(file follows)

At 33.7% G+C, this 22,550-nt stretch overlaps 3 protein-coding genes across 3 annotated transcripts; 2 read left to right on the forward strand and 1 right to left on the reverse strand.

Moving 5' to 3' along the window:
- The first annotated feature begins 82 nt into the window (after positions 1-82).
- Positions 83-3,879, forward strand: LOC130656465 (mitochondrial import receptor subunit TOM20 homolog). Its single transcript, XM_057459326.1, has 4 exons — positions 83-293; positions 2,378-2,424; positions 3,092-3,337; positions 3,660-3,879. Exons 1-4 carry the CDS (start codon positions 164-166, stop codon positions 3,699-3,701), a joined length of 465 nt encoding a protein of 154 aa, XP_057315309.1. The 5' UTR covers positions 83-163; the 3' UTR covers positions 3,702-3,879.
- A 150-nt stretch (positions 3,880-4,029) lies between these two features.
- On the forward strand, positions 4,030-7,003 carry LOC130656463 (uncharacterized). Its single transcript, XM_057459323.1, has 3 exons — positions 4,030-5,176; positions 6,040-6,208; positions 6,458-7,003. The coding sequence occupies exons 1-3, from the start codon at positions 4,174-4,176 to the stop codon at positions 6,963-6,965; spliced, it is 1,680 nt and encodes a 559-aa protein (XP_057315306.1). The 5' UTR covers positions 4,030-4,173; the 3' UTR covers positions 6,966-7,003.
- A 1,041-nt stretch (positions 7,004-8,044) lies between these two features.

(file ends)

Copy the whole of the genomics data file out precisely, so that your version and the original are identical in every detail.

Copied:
At 33.7% G+C, this 22,550-nt stretch overlaps 3 protein-coding genes across 3 annotated transcripts; 2 read left to right on the forward strand and 1 right to left on the reverse strand.

Moving 5' to 3' along the window:
- The first annotated feature begins 82 nt into the window (after positions 1-82).
- Positions 83-3,879, forward strand: LOC130656465 (mitochondrial import receptor subunit TOM20 homolog). Its single transcript, XM_057459326.1, has 4 exons — positions 83-293; positions 2,378-2,424; positions 3,092-3,337; positions 3,660-3,879. Exons 1-4 carry the CDS (start codon positions 164-166, stop codon positions 3,699-3,701), a joined length of 465 nt encoding a protein of 154 aa, XP_057315309.1. The 5' UTR covers positions 83-163; the 3' UTR covers positions 3,702-3,879.
- A 150-nt stretch (positions 3,880-4,029) lies between these two features.
- On the forward strand, positions 4,030-7,003 carry LOC130656463 (uncharacterized). Its single transcript, XM_057459323.1, has 3 exons — positions 4,030-5,176; positions 6,040-6,208; positions 6,458-7,003. The coding sequence occupies exons 1-3, from the start codon at positions 4,174-4,176 to the stop codon at positions 6,963-6,965; spliced, it is 1,680 nt and encodes a 559-aa protein (XP_057315306.1). The 5' UTR covers positions 4,030-4,173; the 3' UTR covers positions 6,966-7,003.
- A 1,041-nt stretch (positions 7,004-8,044) lies between these two features.